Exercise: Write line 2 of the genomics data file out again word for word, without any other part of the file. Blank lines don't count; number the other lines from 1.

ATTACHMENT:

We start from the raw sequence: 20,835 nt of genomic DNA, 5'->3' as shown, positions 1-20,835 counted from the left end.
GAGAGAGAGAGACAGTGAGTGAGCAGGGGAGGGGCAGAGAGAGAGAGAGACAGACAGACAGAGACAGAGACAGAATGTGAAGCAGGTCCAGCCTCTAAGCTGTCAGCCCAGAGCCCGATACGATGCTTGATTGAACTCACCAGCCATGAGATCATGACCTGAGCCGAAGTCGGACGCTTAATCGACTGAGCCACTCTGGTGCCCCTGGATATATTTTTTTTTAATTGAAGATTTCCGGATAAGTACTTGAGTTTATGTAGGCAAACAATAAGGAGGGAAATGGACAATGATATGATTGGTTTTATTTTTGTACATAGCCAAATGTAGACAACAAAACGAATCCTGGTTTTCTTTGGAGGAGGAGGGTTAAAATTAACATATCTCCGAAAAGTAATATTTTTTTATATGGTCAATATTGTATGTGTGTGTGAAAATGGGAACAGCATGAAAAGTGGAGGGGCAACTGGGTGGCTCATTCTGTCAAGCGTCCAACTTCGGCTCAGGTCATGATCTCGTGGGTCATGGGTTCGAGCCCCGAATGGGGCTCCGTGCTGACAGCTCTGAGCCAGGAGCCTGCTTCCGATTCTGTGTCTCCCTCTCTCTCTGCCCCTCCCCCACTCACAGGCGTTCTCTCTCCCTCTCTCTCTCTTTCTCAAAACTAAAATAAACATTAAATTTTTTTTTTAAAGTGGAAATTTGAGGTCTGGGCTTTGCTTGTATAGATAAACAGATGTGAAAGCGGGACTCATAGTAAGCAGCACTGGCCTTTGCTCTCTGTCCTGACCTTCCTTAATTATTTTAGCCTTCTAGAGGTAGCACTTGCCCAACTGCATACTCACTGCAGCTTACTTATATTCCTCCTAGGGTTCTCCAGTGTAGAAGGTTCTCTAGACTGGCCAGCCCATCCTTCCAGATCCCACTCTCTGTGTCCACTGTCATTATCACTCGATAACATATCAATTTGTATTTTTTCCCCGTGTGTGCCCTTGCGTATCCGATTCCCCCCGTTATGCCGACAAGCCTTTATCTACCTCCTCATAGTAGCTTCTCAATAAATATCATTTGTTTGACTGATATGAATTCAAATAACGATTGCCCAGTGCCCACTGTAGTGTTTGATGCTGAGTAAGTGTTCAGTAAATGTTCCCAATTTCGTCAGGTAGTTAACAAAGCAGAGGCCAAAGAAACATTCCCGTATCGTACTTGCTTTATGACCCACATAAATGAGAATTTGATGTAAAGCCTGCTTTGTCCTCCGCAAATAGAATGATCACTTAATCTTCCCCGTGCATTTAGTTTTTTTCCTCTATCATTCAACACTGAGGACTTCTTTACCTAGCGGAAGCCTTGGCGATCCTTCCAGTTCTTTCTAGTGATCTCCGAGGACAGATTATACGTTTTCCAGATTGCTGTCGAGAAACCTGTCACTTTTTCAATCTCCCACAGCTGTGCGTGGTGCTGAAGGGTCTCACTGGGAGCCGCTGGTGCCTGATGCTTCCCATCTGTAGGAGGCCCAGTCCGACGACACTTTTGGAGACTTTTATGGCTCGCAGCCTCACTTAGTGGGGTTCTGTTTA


GAGAGAGAGAGACAGTGAGTGAGCAGGGGAGGGGCAGAGAGAGAGAGAGACAGACAGACAGAGACAGAGACAGAATGTGAAGCAGGTCCAGCCTCTAAGCTGTCAGCCCAGAGCCCGATACGATGCTTGATTGAACTCACCAGCCATGAGATCATGACCTGAGCCGAAGTCGGACGCTTAATCGACTGAGCCACTCTGGTGCCCCTGGATATATTTTTTTTTAATTGAAGATTTCCGGATAAGTACTTGAGTTTATGTAGGCAAACAATAAGGAGGGAAATGGACAATGATATGATTGGTTTTATTTTTGTACATAGCCAAATGTAGACAACAAAACGAATCCTGGTTTTCTTTGGAGGAGGAGGGTTAAAATTAACATATCTCCGAAAAGTAATATTTTTTTATATGGTCAATATTGTATGTGTGTGTGAAAATGGGAACAGCATGAAAAGTGGAGGGGCAACTGGGTGGCTCATTCTGTCAAGCGTCCAACTTCGGCTCAGGTCATGATCTCGTGGGTCATGGGTTCGAGCCCCGAATGGGGCTCCGTGCTGACAGCTCTGAGCCAGGAGCCTGCTTCCGATTCTGTGTCTCCCTCTCTCTCTGCCCCTCCCCCACTCACAGGCGTTCTCTCTCCCTCTCTCTCTCTTTCTCAAAACTAAAATAAACATTAAATTTTTTTTTTAAAGTGGAAATTTGAGGTCTGGGCTTTGCTTGTATAGATAAACAGATGTGAAAGCGGGACTCATAGTAAGCAGCACTGGCCTTTGCTCTCTGTCCTGACCTTCCTTAATTATTTTAGCCTTCTAGAGGTAGCACTTGCCCAACTGCATACTCACTGCAGCTTACTTATATTCCTCCTAGGGTTCTCCAGTGTAGAAGGTTCTCTAGACTGGCCAGCCCATCCTTCCAGATCCCACTCTCTGTGTCCACTGTCATTATCACTCGATAACATATCAATTTGTATTTTTTCCCCGTGTGTGCCCTTGCGTATCCGATTCCCCCCGTTATGCCGACAAGCCTTTATCTACCTCCTCATAGTAGCTTCTCAATAAATATCATTTGTTTGACTGATATGAATTCAAATAACGATTGCCCAGTGCCCACTGTAGTGTTTGATGCTGAGTAAGTGTTCAGTAAATGTTCCCAATTTCGTCAGGTAGTTAACAAAGCAGAGGCCAAAGAAACATTCCCGTATCGTACTTGCTTTATGACCCACATAAATGAGAATTTGATGTAAAGCCTGCTTTGTCCTCCGCAAATAGAATGATCACTTAATCTTCCCCGTGCATTTAGTTTTTTTCCTCTATCATTCAACACTGAGGACTTCTTTACCTAGCGGAAGCCTTGGCGATCCTTCCAGTTCTTTCTAGTGATCTCCGAGGACAGATTATACGTTTTCCAGATTGCTGTCGAGAAACCTGTCACTTTTTCAATCTCCCACAGCTGTGCGTGGTGCTGAAGGGTCTCACTGGGAGCCGCTGGTGCCTGATGCTTCCCATCTGTAGGAGGCCCAGTCCGACGACACTTTTGGAGACTTTTATGGCTCGCAGCCTCACTTAGTGGGGTTCTGTTTA